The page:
Thursday, September 20, 2007

Carbon Trading: the limits of free-market logic

From the Transnational Institute:

Carbon trading, its backers claim, brings emissions reductions and supports sustainable development in the global south. But, argues Kevin Smith, it may do neither, and is harming efforts to create a low-carbon economy.

If, as their proponents claim, carbon markets are wonderful tools for bringing about emissions reductions and provide economic support for clean technologies in the global south, then we should ask one question: why have they been met with a mounting chorus of criticism from civil-society organisations, social movements and journalists around the world?

Plans are being made, through processes like the G8+5 Climate Dialogue for countries like China (ie countries currently without commitments under the Kyoto Protocol) to adopt carbon trading as part of their climate policy, and there needs to be an assessment of whether such schemes really work in reducing atmospheric carbon – or if they are simply a means for polluting industries to profitably avoid the issue of making emissions cuts.

Cap and trade

The free-market logic behind the scheme looks simple on paper. Countries taking part in “cap and trade” schemes like the European Union Emissions Trading Scheme (EU-ETS) have a limit set on the amount of carbon they can emit in a given time period (the “cap”). This allotted amount of carbon is carved up and allocated between different industrial locations in the country. If, for example, a cement factory goes over its allocated portion of carbon emissions, it has to purchase spare emissions from another market participant, for example, a power station that has emitted less than its allocation, and can therefore sell profitably sell them on (the “trade”).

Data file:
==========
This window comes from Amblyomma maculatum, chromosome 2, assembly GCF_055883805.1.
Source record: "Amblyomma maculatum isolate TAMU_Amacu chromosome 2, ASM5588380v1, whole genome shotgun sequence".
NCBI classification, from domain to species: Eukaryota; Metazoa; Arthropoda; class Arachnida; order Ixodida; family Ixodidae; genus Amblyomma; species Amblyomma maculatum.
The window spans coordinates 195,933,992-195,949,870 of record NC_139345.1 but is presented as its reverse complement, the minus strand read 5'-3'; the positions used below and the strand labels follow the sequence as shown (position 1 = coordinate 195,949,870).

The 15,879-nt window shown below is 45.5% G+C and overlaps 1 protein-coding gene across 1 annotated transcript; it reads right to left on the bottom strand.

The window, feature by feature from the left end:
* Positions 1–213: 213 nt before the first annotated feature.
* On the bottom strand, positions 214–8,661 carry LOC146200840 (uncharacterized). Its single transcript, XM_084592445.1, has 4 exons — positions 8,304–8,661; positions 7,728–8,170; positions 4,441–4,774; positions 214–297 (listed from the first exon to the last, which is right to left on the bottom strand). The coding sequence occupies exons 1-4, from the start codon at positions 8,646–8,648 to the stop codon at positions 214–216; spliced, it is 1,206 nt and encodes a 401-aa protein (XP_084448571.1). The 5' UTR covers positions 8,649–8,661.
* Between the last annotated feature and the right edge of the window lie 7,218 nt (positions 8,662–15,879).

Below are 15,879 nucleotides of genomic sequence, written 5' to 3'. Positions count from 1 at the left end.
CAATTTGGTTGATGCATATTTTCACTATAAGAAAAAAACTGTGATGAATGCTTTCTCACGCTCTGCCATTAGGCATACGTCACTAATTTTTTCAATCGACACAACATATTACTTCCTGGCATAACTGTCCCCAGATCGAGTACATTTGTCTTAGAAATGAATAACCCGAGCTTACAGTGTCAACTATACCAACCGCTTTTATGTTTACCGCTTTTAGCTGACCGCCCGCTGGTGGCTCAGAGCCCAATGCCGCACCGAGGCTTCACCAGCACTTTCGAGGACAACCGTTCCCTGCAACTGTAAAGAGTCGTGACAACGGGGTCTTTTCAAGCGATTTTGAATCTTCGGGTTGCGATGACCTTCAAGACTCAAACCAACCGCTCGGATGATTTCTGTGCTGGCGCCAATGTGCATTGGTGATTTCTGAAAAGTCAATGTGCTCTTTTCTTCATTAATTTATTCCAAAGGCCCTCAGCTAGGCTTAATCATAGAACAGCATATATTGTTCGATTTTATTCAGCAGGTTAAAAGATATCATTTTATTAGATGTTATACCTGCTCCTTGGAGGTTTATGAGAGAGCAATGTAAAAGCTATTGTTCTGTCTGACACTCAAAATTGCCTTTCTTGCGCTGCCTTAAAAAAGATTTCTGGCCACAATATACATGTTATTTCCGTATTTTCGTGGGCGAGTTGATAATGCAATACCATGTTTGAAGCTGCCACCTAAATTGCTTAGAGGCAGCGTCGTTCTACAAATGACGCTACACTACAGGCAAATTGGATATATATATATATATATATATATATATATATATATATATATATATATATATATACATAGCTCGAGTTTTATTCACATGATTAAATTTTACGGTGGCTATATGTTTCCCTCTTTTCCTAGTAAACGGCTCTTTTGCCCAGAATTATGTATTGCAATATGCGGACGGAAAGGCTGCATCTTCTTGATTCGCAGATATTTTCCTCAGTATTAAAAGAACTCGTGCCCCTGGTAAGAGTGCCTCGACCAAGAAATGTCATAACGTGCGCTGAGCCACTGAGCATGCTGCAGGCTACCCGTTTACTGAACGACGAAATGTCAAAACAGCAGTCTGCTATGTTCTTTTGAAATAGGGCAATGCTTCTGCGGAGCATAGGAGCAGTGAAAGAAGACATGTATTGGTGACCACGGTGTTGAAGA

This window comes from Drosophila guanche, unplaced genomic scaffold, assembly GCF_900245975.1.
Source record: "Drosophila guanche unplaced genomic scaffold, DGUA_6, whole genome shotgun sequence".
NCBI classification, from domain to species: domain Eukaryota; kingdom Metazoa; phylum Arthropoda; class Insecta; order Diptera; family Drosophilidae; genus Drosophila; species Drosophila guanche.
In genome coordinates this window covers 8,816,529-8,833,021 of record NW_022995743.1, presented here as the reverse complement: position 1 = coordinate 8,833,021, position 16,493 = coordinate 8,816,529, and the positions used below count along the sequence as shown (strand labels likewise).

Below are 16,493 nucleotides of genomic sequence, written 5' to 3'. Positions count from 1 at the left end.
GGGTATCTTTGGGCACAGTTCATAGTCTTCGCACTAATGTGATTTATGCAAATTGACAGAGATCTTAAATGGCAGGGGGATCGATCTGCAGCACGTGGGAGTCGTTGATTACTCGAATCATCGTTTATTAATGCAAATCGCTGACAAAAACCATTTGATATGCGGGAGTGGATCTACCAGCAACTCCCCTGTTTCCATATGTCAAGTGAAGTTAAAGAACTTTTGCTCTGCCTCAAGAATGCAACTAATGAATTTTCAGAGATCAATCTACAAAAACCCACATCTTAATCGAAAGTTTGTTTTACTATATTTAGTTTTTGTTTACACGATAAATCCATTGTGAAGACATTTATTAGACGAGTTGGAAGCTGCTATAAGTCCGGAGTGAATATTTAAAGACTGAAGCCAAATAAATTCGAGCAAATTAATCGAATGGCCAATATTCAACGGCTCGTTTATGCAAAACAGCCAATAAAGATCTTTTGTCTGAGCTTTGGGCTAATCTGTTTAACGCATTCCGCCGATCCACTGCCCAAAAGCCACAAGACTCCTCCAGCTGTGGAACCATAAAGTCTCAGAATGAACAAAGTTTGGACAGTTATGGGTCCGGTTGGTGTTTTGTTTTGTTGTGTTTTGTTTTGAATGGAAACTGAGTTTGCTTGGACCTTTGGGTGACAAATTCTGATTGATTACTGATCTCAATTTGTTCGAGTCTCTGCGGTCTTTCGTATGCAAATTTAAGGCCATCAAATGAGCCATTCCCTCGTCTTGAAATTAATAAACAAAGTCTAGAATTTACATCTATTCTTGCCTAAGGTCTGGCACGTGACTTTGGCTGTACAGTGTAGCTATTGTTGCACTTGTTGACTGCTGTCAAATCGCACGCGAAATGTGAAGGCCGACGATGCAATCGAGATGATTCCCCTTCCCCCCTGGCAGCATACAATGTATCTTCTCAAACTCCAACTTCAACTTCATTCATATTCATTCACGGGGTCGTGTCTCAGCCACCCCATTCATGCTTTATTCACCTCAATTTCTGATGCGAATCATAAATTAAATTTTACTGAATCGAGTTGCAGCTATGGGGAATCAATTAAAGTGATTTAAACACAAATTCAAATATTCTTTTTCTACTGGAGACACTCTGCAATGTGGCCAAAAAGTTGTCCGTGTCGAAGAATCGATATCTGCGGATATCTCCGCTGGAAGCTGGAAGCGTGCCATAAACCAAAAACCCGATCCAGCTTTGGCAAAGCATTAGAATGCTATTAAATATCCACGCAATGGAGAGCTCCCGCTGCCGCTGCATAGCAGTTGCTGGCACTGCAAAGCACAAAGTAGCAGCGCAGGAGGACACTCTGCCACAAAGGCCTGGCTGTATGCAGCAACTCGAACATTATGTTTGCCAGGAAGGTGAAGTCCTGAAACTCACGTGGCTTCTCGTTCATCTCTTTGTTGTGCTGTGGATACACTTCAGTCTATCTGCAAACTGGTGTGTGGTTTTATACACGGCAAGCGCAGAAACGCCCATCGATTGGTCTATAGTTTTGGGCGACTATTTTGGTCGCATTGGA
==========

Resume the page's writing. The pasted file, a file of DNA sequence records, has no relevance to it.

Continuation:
The problem lies in the fact that carbon trading is designed with the express purpose of providing an opportunity for rich countries to delay making costly, structural changes towards low-carbon technologies. This isn’t a malfunction of the market or an unexpected by-product: this is what the market was designed to do.

The economist John Kay wrote in the Financial Times: “when a market is created through political action rather than emerging spontaneously from the needs of buyers and sellers, business will seek to influence market design for commercial advantage.” ...MORE